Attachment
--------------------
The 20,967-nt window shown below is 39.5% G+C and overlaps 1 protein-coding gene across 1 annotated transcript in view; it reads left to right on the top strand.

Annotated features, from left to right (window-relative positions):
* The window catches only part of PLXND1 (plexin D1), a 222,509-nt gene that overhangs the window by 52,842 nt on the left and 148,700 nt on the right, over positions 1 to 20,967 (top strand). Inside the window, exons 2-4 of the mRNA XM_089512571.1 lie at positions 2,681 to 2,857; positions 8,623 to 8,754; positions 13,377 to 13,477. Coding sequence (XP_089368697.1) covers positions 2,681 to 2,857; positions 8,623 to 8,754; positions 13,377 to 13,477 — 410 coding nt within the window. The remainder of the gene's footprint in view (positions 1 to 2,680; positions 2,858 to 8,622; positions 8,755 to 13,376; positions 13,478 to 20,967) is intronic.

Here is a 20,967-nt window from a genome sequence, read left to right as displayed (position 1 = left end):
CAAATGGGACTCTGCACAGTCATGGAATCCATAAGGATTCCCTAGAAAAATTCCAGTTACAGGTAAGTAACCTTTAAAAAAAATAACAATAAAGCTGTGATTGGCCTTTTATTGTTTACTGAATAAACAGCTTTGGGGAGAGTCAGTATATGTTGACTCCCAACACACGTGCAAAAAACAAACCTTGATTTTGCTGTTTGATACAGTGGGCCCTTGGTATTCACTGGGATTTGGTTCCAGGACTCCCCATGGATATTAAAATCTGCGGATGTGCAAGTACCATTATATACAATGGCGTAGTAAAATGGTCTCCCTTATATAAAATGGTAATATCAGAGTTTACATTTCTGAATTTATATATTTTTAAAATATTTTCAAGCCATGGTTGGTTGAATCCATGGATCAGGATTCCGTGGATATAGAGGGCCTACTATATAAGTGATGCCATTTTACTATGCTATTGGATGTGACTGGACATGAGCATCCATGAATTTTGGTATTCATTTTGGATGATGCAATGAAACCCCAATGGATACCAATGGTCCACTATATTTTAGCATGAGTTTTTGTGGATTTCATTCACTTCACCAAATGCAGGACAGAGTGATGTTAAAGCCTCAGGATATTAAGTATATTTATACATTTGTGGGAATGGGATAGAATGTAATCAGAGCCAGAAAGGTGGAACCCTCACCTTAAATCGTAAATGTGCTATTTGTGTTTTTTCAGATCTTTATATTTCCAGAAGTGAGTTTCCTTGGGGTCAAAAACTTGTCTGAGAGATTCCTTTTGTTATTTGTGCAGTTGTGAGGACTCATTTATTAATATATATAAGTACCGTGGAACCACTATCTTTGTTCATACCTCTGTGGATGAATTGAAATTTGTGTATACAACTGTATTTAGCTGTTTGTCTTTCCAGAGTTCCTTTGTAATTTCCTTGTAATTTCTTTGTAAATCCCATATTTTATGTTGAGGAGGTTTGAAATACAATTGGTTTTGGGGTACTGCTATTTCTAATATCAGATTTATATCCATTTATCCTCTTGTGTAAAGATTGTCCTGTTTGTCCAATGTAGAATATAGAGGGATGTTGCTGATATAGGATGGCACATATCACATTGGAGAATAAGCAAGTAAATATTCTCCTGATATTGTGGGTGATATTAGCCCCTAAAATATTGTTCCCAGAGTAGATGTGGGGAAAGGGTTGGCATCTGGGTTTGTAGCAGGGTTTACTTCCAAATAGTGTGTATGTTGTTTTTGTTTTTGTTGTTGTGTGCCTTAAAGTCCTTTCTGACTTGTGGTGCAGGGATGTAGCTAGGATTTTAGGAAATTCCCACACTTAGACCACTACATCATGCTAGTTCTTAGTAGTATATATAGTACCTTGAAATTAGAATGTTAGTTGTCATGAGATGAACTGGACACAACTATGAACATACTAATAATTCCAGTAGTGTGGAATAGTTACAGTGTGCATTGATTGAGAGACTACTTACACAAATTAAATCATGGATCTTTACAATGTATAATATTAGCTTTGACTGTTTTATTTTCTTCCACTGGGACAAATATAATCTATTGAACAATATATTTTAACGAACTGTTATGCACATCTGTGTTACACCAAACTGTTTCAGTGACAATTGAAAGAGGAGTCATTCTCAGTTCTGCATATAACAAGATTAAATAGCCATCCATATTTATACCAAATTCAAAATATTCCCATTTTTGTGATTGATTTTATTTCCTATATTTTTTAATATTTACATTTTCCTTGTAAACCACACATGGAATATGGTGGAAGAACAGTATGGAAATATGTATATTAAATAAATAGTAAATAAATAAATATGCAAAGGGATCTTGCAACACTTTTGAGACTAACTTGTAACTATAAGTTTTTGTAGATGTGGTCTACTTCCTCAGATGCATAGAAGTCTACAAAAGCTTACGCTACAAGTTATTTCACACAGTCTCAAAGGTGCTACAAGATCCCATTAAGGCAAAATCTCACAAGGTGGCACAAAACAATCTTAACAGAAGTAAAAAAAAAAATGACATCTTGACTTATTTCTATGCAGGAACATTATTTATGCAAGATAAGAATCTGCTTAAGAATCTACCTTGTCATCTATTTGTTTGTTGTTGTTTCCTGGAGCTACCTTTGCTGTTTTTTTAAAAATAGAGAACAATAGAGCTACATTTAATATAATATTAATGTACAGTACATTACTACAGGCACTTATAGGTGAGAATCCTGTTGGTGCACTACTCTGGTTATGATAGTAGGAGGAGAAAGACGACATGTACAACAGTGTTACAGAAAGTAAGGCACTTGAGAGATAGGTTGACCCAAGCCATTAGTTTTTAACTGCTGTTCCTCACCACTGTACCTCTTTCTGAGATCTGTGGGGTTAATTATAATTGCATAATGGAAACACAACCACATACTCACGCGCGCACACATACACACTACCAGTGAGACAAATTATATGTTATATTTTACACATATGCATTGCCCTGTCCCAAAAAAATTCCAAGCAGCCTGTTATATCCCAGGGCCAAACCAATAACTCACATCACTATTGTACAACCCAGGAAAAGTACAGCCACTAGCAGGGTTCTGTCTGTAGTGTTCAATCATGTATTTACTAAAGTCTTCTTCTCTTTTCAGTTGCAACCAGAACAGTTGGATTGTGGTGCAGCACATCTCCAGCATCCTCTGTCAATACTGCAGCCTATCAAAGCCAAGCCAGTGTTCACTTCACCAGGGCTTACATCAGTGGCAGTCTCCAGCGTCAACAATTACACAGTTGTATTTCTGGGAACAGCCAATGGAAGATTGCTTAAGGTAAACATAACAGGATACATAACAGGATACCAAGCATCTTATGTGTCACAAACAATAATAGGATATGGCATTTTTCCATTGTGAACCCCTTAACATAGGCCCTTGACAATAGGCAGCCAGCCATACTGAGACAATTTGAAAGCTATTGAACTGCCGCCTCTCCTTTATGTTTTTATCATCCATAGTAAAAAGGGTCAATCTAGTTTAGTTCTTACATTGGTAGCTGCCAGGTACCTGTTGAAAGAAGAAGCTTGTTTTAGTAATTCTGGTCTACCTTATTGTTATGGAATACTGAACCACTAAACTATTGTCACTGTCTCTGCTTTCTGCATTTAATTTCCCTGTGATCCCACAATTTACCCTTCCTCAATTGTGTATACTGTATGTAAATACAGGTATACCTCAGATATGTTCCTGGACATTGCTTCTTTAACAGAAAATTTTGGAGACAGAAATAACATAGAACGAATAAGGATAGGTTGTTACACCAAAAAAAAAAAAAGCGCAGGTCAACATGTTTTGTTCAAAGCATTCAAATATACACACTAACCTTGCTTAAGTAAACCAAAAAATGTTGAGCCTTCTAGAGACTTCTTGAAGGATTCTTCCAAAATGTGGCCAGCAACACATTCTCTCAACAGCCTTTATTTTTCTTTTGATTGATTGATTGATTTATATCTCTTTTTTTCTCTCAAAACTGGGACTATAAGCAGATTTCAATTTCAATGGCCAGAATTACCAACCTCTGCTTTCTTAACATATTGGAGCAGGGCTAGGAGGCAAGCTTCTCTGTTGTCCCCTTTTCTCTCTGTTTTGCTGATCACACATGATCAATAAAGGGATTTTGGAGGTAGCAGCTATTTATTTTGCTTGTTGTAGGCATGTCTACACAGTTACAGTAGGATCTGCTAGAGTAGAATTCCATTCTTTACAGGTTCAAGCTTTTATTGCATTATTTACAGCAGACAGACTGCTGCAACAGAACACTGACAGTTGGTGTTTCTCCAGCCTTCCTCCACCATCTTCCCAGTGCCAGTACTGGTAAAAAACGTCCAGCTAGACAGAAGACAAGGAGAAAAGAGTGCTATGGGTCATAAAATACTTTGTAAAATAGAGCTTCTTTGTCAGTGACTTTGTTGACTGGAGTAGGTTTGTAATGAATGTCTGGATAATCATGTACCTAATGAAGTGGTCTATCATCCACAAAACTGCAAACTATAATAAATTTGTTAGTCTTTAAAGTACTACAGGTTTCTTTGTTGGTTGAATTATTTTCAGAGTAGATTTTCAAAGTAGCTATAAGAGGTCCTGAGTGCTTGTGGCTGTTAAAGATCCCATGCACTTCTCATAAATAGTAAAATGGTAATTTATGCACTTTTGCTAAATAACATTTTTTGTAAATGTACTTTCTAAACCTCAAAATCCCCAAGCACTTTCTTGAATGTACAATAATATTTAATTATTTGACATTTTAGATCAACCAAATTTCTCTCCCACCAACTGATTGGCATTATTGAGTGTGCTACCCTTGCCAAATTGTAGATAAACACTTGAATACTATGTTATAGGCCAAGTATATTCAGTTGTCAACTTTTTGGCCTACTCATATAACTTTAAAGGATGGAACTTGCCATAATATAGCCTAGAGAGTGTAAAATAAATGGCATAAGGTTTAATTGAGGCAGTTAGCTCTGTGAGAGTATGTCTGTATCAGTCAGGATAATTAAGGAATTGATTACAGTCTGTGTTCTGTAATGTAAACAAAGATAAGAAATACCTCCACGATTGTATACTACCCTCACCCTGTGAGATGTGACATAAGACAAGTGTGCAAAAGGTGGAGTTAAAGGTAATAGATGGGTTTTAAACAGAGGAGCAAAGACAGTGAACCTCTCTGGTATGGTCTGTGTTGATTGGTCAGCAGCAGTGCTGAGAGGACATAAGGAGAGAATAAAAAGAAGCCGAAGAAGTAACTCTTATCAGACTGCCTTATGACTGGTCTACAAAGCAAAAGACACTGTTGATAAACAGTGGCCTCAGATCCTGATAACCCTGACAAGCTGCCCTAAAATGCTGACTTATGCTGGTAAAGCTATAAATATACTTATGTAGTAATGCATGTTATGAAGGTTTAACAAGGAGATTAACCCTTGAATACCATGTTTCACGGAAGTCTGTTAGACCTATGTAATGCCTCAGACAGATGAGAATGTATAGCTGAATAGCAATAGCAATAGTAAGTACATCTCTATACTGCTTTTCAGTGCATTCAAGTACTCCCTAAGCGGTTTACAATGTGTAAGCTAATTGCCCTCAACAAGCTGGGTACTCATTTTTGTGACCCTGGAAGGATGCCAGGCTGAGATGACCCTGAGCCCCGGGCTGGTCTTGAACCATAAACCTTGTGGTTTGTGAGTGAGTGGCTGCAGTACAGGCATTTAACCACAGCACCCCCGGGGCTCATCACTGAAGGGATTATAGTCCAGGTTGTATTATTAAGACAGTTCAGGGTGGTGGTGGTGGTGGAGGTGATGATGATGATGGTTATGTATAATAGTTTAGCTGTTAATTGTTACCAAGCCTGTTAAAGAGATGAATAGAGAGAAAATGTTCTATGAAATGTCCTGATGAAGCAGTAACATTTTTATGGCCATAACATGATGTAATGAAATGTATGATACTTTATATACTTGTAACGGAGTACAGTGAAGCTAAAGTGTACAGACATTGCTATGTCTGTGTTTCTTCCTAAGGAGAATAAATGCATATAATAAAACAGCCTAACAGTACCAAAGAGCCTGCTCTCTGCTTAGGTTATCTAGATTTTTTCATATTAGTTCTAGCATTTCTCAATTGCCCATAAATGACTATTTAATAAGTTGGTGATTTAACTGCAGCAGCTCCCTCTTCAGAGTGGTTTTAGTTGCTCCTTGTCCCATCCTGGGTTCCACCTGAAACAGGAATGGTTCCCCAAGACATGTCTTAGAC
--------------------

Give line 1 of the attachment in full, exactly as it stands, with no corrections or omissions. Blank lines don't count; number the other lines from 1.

The 20,967-nt window shown below is 39.5% G+C and overlaps 1 protein-coding gene across 1 annotated transcript in view; it reads left to right on the top strand.